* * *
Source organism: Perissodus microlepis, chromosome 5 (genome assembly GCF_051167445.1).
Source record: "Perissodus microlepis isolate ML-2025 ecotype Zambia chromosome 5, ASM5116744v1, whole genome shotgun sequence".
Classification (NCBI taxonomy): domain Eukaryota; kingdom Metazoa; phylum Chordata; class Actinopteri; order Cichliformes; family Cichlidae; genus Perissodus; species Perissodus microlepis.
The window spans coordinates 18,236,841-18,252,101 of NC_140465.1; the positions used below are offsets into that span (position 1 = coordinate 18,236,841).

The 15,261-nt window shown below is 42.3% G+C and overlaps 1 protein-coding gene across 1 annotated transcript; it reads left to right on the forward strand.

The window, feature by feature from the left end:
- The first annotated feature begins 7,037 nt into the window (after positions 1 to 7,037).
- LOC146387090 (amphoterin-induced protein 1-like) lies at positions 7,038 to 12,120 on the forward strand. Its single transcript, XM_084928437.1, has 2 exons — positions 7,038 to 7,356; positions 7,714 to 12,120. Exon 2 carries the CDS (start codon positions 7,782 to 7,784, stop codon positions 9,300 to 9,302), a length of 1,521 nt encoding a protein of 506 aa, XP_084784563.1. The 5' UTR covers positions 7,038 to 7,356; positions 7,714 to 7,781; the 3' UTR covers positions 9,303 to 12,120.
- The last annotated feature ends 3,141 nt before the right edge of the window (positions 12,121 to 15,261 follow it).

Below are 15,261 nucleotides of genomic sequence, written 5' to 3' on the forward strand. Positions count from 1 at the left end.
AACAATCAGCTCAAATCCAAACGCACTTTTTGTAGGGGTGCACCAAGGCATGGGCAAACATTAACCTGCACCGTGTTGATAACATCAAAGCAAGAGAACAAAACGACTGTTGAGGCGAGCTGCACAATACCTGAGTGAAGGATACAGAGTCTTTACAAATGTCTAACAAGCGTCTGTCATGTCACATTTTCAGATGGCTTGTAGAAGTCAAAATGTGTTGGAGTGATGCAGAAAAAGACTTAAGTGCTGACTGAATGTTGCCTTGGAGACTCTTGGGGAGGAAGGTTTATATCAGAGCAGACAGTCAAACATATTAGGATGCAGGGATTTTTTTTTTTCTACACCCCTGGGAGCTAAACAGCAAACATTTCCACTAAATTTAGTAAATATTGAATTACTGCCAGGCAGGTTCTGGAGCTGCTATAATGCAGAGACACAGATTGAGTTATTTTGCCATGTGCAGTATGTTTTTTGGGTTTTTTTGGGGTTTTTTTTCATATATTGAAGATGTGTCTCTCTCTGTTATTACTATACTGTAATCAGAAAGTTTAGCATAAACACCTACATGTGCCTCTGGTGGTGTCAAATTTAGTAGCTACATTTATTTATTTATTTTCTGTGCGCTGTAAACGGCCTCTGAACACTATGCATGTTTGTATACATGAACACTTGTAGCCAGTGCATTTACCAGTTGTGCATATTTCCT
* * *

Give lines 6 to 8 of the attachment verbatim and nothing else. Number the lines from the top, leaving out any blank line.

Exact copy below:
The window, feature by feature from the left end:
- The first annotated feature begins 7,037 nt into the window (after positions 1 to 7,037).
- LOC146387090 (amphoterin-induced protein 1-like) lies at positions 7,038 to 12,120 on the forward strand. Its single transcript, XM_084928437.1, has 2 exons — positions 7,038 to 7,356; positions 7,714 to 12,120. Exon 2 carries the CDS (start codon positions 7,782 to 7,784, stop codon positions 9,300 to 9,302), a length of 1,521 nt encoding a protein of 506 aa, XP_084784563.1. The 5' UTR covers positions 7,038 to 7,356; positions 7,714 to 7,781; the 3' UTR covers positions 9,303 to 12,120.